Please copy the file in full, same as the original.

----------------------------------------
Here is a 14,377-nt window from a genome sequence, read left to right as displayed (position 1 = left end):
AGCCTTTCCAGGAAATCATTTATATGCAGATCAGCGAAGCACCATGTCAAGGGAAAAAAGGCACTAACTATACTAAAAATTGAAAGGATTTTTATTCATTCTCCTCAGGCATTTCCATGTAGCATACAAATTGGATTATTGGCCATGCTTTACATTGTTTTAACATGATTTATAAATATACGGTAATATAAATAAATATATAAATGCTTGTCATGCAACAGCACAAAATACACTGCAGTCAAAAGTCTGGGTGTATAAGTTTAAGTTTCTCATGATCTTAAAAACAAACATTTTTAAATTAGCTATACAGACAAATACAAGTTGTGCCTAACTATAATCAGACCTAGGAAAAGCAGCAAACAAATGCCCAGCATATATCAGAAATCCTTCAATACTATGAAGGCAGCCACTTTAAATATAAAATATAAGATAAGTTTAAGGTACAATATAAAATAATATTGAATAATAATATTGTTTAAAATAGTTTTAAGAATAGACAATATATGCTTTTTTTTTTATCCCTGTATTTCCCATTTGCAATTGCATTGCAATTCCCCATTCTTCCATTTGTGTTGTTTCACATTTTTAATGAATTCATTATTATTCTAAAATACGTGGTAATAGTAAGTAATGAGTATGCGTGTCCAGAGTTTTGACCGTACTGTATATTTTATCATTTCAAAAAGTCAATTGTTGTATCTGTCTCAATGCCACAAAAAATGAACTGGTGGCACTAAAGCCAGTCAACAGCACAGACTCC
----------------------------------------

Here is a 14,377-nt window from a genome sequence, read left to right as displayed (position 1 = left end):
AGCCTTTCCAGGAAATCATTTATATGCAGATCAGCGAAGCACCATGTCAAGGGAAAAAAGGCACTAACTATACTAAAAATTGAAAGGATTTTTATTCATTCTCCTCAGGCATTTCCATGTAGCATACAAATTGGATTATTGGCCATGCTTTACATTGTTTTAACATGATTTATAAATATACGGTAATATAAATAAATATATAAATGCTTGTCATGCAACAGCACAAAATACACTGCAGTCAAAAGTCTGGGTGTATAAGTTTAAGTTTCTCATGATCTTAAAAACAAACATTTTTAAATTAGCTATACAGACAAATACAAGTTGTGCCTAACTATAATCAGACCTAGGAAAAGCAGCAAACAAATGCCCAGCATATATCAGAAATCCTTCAATACTATGAAGGCAGCCACTTTAAATATAAAATATAAGATAAGTTTAAGGTACAATATAAAATAATATTGAATAATAATATTGTTTAAAATAGTTTTAAGAATAGACAATATATGCTTTTTTTTTTATCCCTGTATTTCCCATTTGCAATTGCATTGCAATTCCCCATTCTTCCATTTGTGTTGTTTCACATTTTTAATGAATTCATTATTATTCTAAAATACGTGGTAATAGTAAGTAATGAGTATGCGTGTCCAGAGTTTTGACCGTACTGTATATTTTATCATTTCAAAAAGTCAATTGTTGTATCTGTCTCAATGCCACAAAAAATGAACTGGTGGCACTAAAGCCAGTCAACAGCACAGACTCC